The penguin who's about to get its tail feathers nipped looks so innocent walking by, but I don't know if there's such a thing as an innocent penguin!
Showdown at the O.K. Corral. That's actually a whale vertebrae the penguins are standing in front of. Who will get the disputed stone?
Penguin behavior is endlessly amusing -- the little dramas that play out are sometimes quite lengthy and involved. I guess that's one of the things that makes for the entertainment besides their anthropomorphic characteristics and actions. I watched this chase unfold below. I wish I could put these in a flip-book instead of one on top of another, but here's an excerpt from The Chase that covered significant distance across the beach, cutting through other penguins and their soap operas. Finally the chased penguin flopped onto his belly to try to out-distance his attacker. I think in general they can move more easily across the snow this way, but I'm not sure about on land! Once the chase hit the water, I could no longer keep track of it. But it seemed that the one was fleeing pretty successfully.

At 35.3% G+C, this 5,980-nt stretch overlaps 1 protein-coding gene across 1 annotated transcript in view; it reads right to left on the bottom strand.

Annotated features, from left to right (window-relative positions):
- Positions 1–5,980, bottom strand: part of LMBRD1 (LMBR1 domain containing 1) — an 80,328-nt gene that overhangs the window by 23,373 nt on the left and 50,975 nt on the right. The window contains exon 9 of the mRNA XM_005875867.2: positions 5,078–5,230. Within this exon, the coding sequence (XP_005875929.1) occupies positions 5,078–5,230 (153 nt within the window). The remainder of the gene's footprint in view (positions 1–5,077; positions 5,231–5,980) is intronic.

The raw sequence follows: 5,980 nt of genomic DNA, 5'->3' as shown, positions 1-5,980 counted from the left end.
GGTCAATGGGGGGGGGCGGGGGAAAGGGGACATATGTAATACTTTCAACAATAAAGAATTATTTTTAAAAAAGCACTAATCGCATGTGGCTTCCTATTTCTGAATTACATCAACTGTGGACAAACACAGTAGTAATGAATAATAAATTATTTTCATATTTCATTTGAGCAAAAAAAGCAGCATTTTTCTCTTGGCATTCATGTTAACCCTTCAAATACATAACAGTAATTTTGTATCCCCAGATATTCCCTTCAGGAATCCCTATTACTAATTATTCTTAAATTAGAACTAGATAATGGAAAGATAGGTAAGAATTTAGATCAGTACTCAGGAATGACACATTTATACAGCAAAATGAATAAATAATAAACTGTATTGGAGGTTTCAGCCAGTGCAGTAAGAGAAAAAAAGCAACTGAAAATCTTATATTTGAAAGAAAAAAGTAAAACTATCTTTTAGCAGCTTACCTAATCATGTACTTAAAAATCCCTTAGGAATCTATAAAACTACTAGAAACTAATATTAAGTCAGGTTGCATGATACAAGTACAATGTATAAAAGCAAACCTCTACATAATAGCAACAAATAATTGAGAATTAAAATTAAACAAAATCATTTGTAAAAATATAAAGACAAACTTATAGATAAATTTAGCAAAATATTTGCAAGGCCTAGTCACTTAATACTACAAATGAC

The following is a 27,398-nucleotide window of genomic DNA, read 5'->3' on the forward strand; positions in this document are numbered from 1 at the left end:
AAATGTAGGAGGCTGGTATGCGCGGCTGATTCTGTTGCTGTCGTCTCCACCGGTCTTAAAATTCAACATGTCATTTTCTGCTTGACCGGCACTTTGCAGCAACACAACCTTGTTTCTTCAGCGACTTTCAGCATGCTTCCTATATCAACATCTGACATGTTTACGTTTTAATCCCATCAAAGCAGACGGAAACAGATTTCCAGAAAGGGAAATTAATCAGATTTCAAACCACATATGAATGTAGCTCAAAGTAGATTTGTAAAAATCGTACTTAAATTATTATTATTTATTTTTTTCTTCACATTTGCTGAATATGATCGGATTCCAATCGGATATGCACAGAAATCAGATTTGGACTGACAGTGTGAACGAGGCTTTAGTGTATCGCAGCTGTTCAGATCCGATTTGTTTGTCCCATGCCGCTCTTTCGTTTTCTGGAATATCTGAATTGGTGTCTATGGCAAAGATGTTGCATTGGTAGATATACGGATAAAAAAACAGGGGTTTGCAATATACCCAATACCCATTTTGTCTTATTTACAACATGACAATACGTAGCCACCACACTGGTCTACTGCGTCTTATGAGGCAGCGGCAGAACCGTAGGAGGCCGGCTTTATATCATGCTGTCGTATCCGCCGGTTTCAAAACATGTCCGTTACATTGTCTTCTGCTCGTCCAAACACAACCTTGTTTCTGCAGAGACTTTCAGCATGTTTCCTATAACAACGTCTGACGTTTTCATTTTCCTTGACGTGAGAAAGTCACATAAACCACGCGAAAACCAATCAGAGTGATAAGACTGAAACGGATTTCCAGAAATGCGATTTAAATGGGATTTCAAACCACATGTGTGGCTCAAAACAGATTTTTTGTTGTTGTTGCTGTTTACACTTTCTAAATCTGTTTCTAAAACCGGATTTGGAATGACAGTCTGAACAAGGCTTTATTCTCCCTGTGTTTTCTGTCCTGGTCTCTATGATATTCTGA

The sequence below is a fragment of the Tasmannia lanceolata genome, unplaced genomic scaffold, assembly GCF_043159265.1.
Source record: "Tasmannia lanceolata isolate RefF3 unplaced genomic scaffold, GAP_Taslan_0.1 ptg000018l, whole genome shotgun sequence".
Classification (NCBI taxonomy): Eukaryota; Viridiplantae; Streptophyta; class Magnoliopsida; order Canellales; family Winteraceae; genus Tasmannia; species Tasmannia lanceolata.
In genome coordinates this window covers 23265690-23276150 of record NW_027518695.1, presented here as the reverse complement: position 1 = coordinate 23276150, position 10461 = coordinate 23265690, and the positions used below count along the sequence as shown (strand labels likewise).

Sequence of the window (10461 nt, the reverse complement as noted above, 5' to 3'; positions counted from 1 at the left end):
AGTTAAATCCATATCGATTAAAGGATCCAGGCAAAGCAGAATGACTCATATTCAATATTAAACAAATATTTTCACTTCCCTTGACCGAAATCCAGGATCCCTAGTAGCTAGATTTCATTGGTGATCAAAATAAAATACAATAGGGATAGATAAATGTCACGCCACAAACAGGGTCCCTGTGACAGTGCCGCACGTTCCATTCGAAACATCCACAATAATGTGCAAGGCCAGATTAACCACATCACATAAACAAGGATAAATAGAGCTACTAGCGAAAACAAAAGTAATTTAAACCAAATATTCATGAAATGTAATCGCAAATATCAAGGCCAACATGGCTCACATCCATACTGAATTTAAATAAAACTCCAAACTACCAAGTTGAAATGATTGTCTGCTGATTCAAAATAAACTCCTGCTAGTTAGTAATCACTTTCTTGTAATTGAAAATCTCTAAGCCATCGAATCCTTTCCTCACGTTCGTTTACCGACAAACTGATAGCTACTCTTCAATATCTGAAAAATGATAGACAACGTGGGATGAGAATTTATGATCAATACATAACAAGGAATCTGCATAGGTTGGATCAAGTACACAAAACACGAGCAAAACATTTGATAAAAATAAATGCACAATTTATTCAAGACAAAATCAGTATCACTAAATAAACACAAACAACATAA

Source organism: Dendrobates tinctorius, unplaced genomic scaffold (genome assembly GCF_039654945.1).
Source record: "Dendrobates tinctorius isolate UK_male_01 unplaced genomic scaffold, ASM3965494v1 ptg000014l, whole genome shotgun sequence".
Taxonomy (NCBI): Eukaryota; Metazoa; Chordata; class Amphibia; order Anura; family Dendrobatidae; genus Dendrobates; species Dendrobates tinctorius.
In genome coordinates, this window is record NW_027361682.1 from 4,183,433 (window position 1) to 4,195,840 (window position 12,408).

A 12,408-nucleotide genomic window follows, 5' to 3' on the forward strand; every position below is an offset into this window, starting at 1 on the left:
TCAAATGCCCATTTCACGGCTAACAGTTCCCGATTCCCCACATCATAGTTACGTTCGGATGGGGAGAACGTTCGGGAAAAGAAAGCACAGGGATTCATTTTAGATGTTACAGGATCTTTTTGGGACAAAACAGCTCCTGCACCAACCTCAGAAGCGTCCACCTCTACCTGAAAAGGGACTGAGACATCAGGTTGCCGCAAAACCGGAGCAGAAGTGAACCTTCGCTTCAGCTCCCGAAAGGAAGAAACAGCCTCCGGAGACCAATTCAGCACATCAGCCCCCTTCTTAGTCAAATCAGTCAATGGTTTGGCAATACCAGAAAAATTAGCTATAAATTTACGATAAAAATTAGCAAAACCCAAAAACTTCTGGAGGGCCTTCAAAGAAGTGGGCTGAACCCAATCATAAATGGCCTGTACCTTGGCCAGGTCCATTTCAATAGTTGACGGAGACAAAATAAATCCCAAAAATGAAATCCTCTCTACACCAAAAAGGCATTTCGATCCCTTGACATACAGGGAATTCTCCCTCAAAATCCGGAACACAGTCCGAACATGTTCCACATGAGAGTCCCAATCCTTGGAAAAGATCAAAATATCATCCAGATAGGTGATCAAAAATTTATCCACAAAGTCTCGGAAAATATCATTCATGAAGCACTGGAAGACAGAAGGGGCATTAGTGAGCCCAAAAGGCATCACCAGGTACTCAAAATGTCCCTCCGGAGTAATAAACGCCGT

Once in awhile it's not another penguin who is thwarting a penguin's business, but a seal. These elephant seals are not in the market for penguin meat, so the penguins aren't in danger, even though this scene looks like the seal is lying at the terminus of a penguin highway, mouth open, just waiting for a careless penguin to stumble too close. But this penguin is too smart -- it's another showdown: penguin v. seal.
Springtime is perhaps the most dynamic time of year in Antarctica as the snow melts, sea ice breaks up, glaciers calve, icebergs are set free to roam the ocean. Although a person keen to get photographs of penguins can see them closer, see their expressions and gestures and little life dramas when on land with them, I think actually the favorite photos of this particular keen person, in the end, are the photos of them on the ice. It just seems somehow more iconic. I've seen penguins in South Africa who obviously are not riding on ice. So to me, the Antarctic penguins are best illustrated on the ice. These are some of my favorite pics. (though other penguin+ice pics are scattered throughout other posts).